Even if you have never had any first hand experience with it, it is common knowledge just how horrible and degenerating Alzheimer’s disease can be for both the afflicted and those who care for them. Not only does this horrible burden lead to memory loss and cognitive decay but it is also hereditary which means your chances of getting it increase should any of your immediate family present with it. But just because you might be prone to Alzheimer’s does not necessarily resign you to a future of pain and suffering. Studies have shown there are very simple and productive things that individuals can do to help prevent mental decline, including learning a second language and performing other mental exercises.
Old thinking led people to believe that being bilingual meant having a crowded brain, with some even under the impression that it might even be bad to speak more than one language. But with the benefit of an ever increasing number of scientific studies on the subject, we now know just how good being multilingual can be for your grey matter. Until very recently it was thought that having two languages, such as English and Spanish, active in the brain at the same time caused internal conflict that acted as a deterrent to learning. With modern research analysis, we know that there are mental conflicts… albeit ones that strengthen problem solving skills and overall cognitive acuity.
It would be easy to assume that those who spend their whole lives speaking two languages are the only ones who could truly reap the cognitive benefits, but those assumptions would be incorrect. Learning and using a second language at any age is as good for your brain as regular exercise is for your body – it promotes strength and elasticity while guarding against deterioration and becoming lackadaisical. And even if you don’t have a history of Alzheimer’s in your family, science has shown picking up a second language can also help ease and prevent other issues like dementia.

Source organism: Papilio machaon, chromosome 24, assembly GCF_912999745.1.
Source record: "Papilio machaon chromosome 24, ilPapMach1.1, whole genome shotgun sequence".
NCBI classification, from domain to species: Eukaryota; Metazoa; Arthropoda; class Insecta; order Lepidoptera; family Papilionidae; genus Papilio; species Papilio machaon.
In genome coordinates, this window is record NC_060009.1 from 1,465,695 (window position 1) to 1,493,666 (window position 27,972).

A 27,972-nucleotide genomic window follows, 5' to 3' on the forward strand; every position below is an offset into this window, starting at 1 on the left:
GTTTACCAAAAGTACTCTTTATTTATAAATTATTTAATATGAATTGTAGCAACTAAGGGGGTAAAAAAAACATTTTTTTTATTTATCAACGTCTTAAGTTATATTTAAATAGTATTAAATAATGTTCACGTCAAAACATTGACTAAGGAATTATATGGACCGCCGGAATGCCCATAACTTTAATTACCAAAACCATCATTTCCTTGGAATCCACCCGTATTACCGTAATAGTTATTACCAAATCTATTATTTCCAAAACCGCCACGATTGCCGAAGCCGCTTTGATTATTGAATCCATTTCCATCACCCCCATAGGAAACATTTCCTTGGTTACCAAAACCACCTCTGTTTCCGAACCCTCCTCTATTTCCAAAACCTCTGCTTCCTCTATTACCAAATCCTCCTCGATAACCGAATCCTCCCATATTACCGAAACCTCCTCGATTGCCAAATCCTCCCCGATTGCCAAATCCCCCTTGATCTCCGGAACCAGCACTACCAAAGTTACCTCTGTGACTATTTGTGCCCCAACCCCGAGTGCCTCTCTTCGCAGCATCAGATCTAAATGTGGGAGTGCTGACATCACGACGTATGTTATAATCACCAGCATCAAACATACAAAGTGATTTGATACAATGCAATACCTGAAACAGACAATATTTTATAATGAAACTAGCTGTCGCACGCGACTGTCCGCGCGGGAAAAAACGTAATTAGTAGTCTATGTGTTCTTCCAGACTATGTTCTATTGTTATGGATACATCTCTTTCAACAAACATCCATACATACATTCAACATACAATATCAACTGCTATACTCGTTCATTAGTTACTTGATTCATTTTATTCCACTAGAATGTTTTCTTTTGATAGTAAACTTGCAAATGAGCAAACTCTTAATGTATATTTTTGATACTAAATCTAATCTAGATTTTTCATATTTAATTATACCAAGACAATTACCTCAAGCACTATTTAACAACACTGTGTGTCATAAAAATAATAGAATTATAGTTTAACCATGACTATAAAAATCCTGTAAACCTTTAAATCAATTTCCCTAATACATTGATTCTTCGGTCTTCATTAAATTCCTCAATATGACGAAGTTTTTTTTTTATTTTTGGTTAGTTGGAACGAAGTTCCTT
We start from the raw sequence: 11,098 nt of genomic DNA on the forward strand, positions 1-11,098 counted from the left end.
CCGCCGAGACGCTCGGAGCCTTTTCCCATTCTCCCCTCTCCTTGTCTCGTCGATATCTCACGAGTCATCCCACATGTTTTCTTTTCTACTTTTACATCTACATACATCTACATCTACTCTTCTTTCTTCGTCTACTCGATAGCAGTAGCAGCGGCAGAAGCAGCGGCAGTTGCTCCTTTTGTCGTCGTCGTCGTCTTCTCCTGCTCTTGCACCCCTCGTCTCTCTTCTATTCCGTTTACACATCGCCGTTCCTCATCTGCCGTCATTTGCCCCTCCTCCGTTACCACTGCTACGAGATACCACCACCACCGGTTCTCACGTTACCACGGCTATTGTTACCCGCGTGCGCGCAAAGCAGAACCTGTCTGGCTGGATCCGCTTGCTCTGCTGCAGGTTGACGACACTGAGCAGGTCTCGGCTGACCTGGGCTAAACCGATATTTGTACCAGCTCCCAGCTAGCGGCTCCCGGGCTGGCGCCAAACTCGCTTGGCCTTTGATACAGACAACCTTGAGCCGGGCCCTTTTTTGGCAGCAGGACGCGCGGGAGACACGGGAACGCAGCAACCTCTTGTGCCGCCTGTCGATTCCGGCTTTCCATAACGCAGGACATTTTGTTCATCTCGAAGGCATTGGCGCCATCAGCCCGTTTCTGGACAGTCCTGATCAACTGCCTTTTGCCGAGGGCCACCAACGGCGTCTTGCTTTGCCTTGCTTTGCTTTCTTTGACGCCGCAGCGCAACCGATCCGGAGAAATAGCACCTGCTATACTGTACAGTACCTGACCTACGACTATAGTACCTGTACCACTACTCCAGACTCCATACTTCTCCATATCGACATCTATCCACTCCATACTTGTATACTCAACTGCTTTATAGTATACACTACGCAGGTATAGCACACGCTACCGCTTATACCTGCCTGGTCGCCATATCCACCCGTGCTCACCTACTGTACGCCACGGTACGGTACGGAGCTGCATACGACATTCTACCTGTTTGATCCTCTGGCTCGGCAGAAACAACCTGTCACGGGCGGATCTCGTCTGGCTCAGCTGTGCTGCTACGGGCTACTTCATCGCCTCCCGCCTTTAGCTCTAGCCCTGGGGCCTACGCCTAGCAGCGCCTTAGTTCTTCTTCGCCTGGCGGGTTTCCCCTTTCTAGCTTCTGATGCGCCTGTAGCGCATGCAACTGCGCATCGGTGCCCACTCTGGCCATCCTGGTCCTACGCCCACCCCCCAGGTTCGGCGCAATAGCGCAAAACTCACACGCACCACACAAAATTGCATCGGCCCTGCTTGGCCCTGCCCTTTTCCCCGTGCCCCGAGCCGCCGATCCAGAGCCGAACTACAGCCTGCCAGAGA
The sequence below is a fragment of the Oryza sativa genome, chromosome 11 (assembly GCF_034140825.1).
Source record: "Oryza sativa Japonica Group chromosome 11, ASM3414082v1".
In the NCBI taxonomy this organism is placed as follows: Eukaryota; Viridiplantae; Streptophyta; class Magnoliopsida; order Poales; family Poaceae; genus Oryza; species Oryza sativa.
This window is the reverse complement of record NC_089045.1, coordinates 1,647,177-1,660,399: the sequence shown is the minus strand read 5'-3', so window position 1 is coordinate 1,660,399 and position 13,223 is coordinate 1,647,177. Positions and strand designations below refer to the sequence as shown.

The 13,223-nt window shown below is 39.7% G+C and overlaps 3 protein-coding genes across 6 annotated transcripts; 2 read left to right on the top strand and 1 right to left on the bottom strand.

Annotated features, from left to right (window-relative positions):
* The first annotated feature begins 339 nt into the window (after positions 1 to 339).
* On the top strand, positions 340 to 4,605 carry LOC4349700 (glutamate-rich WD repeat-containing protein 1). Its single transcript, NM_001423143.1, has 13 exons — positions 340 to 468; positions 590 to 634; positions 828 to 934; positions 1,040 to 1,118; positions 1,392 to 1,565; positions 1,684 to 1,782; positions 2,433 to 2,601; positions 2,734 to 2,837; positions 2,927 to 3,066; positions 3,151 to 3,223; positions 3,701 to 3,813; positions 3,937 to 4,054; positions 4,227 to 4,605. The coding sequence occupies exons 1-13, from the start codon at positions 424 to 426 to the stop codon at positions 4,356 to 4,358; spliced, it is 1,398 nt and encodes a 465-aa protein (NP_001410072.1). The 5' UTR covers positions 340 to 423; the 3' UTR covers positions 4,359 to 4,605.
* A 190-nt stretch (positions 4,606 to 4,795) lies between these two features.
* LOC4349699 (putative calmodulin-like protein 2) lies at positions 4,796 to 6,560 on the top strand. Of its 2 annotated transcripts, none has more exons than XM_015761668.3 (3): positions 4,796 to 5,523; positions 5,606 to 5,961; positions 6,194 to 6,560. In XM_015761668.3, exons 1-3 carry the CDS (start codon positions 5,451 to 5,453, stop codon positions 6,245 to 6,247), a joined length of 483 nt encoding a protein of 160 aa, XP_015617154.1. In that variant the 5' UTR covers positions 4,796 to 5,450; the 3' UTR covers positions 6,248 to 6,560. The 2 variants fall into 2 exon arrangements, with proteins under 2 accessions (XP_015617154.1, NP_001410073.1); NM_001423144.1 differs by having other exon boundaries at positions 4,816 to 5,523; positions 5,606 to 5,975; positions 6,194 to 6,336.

Some might think that the benefits of speaking a second language such as Spanish are abundant and obvious and yet asking themselves, “when would I find the time?” and “will it be too hard for me?” and “where do I even find a Spanish teacher in Salt Lake City?” While all of these questions are valid, they shouldn’t be what stands in the way of learning a skill that could enhance both your life and health. Learning anything new as an adult presents varying challenges from person to person but there are always outlets to help overcoming such issues.
For those interested in the health benefits of learning a new language, assistance is out there waiting for those looking for it. Inlingua is a leading organization in second language acquisition with facilities all over the world. If you are living in Salt Lake City, finding a Spanish teacher or even a Mandarin or Swahili teacher is as simple as checking out the second language programs available at Inlingua Utah through http://www.inlinguautah.com/ or calling 1-801-355-3775.